We audited the U.S. Department of Housing and Urban Development’s (HUD) oversight of its Community Compass Technical Assistance and Capacity Building (Community Compass) program. We conducted the audit because we received a complaint alleging that HUD did not ensure that the program operated in compliance with applicable requirements and we had not audited the program. Our audit objective was to determine whether HUD had adequate oversight of its Community Compass program to ensure that it complied with applicable requirements.
HUD did not have adequate oversight of its Community Compass program to ensure that it complied with applicable requirements. The allegations in the complaint had merit. Specifically, HUD did not ensure that (1) expenditures always met program requirements, (2) services were properly procured, and (3) provider subcontractors were approved with consistent wage rates. These conditions occurred because HUD did not (1) have adequate policies and procedures to ensure that providers complied with Federal regulations, (2) believe that the services it procured were a direct benefit to HUD, (3) perform postaward monitoring reviews, and (4) have sufficient controls over its wage rate process. As a result, HUD lacked assurance that providers administered program funds in accordance with requirements as it incurred ineligible costs of $13,384 and unsupported costs of $845,497. In addition, more than $20.5 million in funds can be put to better use if HUD strengthens its internal controls and awards contracts according to procurement requirements.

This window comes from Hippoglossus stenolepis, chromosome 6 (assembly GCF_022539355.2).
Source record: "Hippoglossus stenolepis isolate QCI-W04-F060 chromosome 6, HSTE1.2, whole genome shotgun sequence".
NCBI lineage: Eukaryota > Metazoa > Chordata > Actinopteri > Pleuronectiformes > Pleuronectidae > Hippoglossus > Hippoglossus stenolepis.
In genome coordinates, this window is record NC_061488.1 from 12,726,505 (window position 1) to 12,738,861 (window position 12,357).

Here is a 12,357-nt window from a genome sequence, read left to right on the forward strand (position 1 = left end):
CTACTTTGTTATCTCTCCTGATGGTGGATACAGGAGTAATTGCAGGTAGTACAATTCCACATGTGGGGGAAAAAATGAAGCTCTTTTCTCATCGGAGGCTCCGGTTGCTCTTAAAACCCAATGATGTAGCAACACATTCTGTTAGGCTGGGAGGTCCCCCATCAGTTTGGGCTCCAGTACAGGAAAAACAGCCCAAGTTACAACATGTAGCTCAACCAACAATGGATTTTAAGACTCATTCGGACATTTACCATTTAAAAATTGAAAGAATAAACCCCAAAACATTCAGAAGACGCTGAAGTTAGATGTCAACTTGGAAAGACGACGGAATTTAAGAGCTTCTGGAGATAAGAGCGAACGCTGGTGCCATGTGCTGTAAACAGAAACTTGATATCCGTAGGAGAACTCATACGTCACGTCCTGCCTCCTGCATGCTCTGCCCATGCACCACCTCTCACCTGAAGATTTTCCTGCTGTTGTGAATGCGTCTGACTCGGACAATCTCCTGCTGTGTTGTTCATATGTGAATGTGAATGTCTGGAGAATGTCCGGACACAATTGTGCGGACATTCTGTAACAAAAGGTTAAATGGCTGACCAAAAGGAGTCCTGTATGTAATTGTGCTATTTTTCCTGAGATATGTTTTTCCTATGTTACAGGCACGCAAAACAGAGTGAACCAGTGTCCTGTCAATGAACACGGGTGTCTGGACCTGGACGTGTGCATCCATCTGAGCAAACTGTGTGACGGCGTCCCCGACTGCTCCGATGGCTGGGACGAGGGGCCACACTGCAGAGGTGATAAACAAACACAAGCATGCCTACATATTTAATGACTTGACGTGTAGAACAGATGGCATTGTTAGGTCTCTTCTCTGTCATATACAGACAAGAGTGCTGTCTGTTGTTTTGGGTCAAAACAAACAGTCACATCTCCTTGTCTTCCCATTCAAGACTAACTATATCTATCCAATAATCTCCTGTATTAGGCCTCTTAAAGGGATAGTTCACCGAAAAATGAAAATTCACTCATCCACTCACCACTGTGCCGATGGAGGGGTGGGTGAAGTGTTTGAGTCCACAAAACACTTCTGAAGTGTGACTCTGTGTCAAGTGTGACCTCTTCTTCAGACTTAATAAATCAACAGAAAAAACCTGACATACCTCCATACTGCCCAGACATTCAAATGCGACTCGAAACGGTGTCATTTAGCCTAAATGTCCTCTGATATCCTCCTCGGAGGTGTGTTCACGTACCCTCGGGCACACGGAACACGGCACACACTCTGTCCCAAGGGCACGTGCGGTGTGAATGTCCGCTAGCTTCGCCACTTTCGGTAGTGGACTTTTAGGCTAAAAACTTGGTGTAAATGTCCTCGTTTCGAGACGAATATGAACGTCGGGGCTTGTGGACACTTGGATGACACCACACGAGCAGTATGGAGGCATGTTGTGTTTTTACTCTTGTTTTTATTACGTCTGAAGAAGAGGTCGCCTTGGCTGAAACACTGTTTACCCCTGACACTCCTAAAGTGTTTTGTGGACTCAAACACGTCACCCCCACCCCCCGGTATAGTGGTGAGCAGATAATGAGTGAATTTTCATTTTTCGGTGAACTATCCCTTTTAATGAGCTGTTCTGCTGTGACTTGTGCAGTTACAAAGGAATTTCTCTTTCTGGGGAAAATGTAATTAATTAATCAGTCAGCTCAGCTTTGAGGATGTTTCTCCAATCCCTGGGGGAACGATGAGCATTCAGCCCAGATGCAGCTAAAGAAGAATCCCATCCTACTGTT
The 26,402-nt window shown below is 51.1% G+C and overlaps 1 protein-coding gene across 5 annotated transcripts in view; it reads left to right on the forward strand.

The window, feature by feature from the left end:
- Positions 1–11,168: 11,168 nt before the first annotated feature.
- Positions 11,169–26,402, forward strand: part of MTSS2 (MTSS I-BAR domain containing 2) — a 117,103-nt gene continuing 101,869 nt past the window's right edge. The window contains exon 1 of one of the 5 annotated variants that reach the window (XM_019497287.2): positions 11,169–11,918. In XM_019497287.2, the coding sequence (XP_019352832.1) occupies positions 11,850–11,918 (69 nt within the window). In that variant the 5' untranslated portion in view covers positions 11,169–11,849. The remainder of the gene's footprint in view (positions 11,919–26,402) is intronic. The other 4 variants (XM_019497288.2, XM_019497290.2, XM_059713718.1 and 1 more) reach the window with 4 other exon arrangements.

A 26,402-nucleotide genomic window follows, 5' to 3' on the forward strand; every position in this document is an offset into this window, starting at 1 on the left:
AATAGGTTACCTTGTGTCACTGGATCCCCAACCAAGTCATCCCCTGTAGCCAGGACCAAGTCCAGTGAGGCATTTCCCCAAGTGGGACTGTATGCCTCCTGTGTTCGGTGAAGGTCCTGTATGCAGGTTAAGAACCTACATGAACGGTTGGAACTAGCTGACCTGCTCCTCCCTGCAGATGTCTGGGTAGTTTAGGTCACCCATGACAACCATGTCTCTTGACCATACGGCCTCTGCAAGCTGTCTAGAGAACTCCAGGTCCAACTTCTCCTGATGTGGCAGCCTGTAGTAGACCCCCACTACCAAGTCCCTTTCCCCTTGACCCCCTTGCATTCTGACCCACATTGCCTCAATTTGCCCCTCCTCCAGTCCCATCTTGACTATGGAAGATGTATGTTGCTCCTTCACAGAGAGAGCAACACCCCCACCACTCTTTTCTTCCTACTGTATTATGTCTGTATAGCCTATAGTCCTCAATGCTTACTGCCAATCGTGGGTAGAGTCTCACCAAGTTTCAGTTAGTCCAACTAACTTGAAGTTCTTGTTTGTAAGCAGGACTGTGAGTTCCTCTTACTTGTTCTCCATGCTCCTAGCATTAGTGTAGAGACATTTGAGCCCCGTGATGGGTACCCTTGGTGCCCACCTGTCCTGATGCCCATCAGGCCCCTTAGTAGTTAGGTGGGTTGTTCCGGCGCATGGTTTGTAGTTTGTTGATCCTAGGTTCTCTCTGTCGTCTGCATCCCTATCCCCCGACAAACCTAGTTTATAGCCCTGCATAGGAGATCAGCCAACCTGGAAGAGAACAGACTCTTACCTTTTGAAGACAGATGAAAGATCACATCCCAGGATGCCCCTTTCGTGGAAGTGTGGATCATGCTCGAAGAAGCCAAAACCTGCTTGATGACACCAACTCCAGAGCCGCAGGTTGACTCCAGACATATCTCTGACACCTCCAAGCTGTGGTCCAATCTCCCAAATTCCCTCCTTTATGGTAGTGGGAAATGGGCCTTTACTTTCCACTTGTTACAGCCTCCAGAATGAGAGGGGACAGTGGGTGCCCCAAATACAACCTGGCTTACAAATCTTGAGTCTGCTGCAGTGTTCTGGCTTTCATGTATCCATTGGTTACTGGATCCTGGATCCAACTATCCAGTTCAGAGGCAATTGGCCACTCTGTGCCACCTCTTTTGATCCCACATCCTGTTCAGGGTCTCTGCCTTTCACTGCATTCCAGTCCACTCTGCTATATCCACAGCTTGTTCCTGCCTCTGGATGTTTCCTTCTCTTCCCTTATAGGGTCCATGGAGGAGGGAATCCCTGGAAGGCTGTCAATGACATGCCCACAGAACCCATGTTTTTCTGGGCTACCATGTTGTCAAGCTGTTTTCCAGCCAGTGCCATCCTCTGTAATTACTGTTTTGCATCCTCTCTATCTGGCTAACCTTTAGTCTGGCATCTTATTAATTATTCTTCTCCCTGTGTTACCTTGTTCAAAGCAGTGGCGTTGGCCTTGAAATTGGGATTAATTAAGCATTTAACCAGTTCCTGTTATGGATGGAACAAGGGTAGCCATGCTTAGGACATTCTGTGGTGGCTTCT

We recommend that HUD require the providers reviewed to (1) reimburse $13,384 from non-Federal funds for ineligible costs paid to providers for overcharged labor or travel costs, and (2) support or repay $845,497 in unsupported wage and travel costs from non-Federal funds. In addition, we recommend that HUD develop and implement policies and procedures for the Community Compass program to ensure that providers comply with all applicable requirements, thereby putting more than $20.5 million to better use.